Urgent legal reform is needed to help high-risk groups leave Afghanistan

We believe an urgent intervention is needed to help groups that are at high risk of persecution by the Taliban escape Afghanistan – including human rights activists, lawyers, and academics. We also want the government to offer support and assurances to NGOs working to help their people on the ground in Afghanistan.

Chetal Patel, immigration partner, says: “There are huge numbers of people who remain at risk in Afghanistan. The Government must take swift action to help them leave safely and legally.”

“The categories of eligible people for evacuation and re-settlement needs to be expanded. The current criteria are creating problems for multi-generational Afghan families who may be financially dependent on the person who is being evacuated. These family members, who are at risk of becoming destitute, should also be considered for evacuation.”

“The Home Office needs to listen to the voices of those closest to the people on the ground in Afghanistan and take into account socio-cultural factors. Those who are eligible to be evacuated might understandably be reluctant to leave family members behind and could risk persecution by the Taliban in order to protect their families. Working proactively with organisations like the Afghanistan and Central Asian Association would prove invaluable.”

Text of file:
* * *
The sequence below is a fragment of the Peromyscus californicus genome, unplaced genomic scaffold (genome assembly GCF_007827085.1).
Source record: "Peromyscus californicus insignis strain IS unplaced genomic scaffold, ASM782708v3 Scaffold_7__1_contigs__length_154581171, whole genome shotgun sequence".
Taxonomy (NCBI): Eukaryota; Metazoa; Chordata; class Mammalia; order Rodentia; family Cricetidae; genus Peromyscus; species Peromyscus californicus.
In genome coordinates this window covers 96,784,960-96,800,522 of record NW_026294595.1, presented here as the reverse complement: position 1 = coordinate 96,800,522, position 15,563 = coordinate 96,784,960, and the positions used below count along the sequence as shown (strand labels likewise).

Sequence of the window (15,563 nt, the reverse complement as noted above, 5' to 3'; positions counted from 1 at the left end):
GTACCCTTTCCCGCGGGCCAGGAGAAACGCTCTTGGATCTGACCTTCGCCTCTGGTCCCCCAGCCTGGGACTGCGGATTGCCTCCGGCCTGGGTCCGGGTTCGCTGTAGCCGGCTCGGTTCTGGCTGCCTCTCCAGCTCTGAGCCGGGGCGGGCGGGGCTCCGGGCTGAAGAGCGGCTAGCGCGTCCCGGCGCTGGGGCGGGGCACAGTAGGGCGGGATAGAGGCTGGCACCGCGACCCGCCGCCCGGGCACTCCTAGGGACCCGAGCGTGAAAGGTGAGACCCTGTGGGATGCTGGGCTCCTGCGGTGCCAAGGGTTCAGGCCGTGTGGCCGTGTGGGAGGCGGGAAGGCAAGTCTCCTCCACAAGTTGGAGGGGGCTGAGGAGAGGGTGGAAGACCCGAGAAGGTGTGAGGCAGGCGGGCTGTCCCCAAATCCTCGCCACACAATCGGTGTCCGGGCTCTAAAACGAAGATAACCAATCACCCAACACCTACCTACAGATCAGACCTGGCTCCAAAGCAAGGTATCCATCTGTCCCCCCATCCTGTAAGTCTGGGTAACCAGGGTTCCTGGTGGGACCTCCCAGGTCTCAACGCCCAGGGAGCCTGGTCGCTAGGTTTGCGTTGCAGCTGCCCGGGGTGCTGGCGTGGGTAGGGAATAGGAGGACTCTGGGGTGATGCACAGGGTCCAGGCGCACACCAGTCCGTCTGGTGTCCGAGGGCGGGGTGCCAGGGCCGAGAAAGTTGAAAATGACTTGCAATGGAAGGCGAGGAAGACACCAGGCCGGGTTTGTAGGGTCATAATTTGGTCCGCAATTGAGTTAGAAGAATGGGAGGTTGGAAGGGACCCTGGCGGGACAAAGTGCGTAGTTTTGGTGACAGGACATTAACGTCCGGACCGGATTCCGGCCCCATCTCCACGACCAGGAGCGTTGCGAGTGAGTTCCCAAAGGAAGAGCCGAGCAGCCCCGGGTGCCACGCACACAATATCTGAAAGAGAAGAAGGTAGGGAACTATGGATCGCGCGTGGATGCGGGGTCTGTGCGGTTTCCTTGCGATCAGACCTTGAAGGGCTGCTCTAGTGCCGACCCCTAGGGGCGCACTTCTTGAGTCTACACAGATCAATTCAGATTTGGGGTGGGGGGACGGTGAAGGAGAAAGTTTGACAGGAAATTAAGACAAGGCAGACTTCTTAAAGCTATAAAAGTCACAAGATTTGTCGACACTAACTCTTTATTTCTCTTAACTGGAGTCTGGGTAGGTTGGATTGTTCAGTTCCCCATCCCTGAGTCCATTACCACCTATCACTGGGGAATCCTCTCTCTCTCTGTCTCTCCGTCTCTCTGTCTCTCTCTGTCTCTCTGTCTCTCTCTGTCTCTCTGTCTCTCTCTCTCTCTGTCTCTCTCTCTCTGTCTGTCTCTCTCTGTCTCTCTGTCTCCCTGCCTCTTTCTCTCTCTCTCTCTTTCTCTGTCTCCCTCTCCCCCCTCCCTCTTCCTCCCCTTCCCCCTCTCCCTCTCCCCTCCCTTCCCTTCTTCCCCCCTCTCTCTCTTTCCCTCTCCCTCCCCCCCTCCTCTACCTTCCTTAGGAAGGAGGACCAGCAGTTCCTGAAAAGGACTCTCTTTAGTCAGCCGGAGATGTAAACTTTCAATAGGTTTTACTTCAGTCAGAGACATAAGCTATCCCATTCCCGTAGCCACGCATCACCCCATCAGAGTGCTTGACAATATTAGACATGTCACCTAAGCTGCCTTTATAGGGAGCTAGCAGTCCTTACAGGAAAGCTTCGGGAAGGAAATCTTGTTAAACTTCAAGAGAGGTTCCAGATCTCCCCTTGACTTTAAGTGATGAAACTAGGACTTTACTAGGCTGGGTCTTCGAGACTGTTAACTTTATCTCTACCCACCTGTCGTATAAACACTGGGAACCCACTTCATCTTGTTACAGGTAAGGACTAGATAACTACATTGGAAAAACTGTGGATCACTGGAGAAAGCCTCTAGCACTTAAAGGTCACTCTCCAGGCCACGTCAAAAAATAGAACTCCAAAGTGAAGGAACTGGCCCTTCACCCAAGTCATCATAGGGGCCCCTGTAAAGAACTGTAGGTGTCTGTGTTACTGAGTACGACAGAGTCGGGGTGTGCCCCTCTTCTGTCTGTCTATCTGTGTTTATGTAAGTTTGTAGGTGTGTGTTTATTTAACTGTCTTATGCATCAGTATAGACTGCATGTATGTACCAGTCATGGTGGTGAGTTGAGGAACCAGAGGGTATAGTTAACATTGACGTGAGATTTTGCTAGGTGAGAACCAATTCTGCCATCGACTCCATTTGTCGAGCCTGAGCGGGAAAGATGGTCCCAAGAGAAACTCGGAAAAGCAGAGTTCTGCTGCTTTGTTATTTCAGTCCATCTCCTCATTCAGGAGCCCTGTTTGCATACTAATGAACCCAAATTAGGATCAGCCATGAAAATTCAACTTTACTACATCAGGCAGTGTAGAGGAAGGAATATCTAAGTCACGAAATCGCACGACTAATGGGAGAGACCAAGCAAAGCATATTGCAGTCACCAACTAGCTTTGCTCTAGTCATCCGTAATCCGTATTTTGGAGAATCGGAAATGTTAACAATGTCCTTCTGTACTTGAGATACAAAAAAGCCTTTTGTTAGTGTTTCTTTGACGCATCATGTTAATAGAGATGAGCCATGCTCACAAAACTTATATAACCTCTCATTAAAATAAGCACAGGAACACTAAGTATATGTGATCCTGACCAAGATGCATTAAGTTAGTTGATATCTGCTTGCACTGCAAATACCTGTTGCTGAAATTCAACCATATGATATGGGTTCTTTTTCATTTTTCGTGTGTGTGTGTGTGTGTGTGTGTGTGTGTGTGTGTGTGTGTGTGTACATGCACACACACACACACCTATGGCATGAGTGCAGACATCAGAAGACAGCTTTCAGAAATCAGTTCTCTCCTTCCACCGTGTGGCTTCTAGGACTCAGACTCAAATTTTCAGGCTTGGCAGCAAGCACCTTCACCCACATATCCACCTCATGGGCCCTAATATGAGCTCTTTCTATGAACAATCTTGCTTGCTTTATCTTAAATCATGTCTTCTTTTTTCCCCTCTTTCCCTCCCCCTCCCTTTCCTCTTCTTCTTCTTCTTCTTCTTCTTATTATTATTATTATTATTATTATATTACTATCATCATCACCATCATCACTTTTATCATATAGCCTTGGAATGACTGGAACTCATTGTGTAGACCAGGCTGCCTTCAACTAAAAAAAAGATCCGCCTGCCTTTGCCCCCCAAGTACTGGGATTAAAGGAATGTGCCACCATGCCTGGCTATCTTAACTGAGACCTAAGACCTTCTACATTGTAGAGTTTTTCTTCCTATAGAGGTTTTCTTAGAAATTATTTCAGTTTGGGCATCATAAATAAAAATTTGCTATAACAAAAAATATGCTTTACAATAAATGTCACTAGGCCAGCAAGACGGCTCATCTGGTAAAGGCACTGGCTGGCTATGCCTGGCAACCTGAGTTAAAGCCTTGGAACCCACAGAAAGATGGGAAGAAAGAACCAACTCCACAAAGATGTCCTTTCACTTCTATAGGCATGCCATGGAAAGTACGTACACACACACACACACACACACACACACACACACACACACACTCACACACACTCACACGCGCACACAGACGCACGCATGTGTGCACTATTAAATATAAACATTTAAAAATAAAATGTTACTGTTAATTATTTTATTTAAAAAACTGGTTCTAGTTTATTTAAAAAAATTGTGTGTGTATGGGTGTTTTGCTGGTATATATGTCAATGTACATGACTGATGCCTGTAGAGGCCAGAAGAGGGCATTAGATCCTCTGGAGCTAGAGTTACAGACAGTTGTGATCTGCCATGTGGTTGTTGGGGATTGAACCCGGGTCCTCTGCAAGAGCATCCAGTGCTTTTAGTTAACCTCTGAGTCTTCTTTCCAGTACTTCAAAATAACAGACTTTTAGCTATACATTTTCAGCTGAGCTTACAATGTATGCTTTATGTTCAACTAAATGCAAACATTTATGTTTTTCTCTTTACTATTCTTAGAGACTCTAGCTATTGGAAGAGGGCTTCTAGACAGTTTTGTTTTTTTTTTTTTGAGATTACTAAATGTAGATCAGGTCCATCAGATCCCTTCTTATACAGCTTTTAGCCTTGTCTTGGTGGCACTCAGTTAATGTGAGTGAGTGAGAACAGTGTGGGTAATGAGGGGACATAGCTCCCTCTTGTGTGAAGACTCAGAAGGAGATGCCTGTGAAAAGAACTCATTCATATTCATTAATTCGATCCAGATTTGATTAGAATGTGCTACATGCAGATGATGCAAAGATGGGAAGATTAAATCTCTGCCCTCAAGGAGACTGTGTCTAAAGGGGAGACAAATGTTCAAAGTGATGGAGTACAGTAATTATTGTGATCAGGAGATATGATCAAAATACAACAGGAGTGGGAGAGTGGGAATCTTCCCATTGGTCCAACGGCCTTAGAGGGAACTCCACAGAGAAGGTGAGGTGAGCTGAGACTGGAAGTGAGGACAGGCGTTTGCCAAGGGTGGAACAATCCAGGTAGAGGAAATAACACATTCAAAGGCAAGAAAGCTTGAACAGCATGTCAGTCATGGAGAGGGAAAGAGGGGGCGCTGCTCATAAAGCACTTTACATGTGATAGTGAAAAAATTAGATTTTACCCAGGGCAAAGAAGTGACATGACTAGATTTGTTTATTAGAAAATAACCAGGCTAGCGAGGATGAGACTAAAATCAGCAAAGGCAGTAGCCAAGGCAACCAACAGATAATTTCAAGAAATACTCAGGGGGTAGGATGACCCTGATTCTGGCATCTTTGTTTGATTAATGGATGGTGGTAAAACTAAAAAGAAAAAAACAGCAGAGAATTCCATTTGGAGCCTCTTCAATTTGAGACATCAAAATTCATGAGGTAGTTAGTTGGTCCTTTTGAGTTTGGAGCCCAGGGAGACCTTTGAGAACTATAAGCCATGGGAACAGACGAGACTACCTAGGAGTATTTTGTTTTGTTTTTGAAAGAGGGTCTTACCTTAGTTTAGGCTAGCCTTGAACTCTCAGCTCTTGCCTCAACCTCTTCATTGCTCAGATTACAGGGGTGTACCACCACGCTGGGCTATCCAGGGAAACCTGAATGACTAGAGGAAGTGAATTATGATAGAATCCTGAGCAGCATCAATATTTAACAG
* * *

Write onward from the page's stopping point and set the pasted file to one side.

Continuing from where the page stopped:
“Time is not on our side and this is a call for action for more to be done.”

Bates Wells is also calling for more government support for NGOs dealing with the crisis. Our deputy managing partner, Philip Kirkpatrick, says: “NGOs will now be switching their immediate focus from their missions to protecting their people. We are asking the Government to agree that grant funding can be used to carry out that work.”

“With regular financial systems unlikely to be available, NGOs may need to use informal arrangements for transferring funds. We ask that the government and Charity Commission provide assurance that NGOs and their staff will not be challenged over this where there is no evidence of deliberate abuse.”


This information is necessarily of a general nature and doesn’t constitute legal advice. This is not a substitute for formal legal advice, given in the context of full information under an engagement with Bates Wells.

All content on this page is correct as of August 24, 2021.